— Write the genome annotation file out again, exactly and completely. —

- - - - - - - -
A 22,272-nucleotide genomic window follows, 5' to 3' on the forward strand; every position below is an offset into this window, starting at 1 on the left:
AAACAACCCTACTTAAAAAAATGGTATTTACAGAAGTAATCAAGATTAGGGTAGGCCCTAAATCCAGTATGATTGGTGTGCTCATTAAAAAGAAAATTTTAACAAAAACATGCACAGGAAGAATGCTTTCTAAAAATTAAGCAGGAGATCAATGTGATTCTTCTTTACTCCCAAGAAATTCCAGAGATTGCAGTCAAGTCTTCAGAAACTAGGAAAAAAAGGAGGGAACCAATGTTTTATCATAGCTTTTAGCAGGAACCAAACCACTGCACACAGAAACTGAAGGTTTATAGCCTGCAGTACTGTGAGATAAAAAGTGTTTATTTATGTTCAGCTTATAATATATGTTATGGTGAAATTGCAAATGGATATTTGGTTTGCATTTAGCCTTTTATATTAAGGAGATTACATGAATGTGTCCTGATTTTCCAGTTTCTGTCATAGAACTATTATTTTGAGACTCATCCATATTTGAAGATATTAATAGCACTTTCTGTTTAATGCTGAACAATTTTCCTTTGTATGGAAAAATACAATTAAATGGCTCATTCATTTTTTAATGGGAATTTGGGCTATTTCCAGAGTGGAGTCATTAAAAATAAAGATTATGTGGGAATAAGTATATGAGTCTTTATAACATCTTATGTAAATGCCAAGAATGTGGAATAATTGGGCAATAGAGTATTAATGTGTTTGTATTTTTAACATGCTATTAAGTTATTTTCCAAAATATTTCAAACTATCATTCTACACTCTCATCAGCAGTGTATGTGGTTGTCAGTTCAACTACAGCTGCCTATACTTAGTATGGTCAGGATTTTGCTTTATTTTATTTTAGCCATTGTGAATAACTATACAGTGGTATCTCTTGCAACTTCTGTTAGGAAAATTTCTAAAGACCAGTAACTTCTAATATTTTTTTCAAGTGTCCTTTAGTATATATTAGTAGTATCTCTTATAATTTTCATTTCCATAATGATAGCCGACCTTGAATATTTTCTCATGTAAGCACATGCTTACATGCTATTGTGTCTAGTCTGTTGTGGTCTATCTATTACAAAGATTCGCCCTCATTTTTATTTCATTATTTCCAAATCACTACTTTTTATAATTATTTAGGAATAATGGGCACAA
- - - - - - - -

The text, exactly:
A 22,272-nucleotide genomic window follows, 5' to 3' on the forward strand; every position below is an offset into this window, starting at 1 on the left:
AAACAACCCTACTTAAAAAAATGGTATTTACAGAAGTAATCAAGATTAGGGTAGGCCCTAAATCCAGTATGATTGGTGTGCTCATTAAAAAGAAAATTTTAACAAAAACATGCACAGGAAGAATGCTTTCTAAAAATTAAGCAGGAGATCAATGTGATTCTTCTTTACTCCCAAGAAATTCCAGAGATTGCAGTCAAGTCTTCAGAAACTAGGAAAAAAAGGAGGGAACCAATGTTTTATCATAGCTTTTAGCAGGAACCAAACCACTGCACACAGAAACTGAAGGTTTATAGCCTGCAGTACTGTGAGATAAAAAGTGTTTATTTATGTTCAGCTTATAATATATGTTATGGTGAAATTGCAAATGGATATTTGGTTTGCATTTAGCCTTTTATATTAAGGAGATTACATGAATGTGTCCTGATTTTCCAGTTTCTGTCATAGAACTATTATTTTGAGACTCATCCATATTTGAAGATATTAATAGCACTTTCTGTTTAATGCTGAACAATTTTCCTTTGTATGGAAAAATACAATTAAATGGCTCATTCATTTTTTAATGGGAATTTGGGCTATTTCCAGAGTGGAGTCATTAAAAATAAAGATTATGTGGGAATAAGTATATGAGTCTTTATAACATCTTATGTAAATGCCAAGAATGTGGAATAATTGGGCAATAGAGTATTAATGTGTTTGTATTTTTAACATGCTATTAAGTTATTTTCCAAAATATTTCAAACTATCATTCTACACTCTCATCAGCAGTGTATGTGGTTGTCAGTTCAACTACAGCTGCCTATACTTAGTATGGTCAGGATTTTGCTTTATTTTATTTTAGCCATTGTGAATAACTATACAGTGGTATCTCTTGCAACTTCTGTTAGGAAAATTTCTAAAGACCAGTAACTTCTAATATTTTTTTCAAGTGTCCTTTAGTATATATTAGTAGTATCTCTTATAATTTTCATTTCCATAATGATAGCCGACCTTGAATATTTTCTCATGTAAGCACATGCTTACATGCTATTGTGTCTAGTCTGTTGTGGTCTATCTATTACAAAGATTCGCCCTCATTTTTATTTCATTATTTCCAAATCACTACTTTTTATAATTATTTAGGAATAATGGGCACAA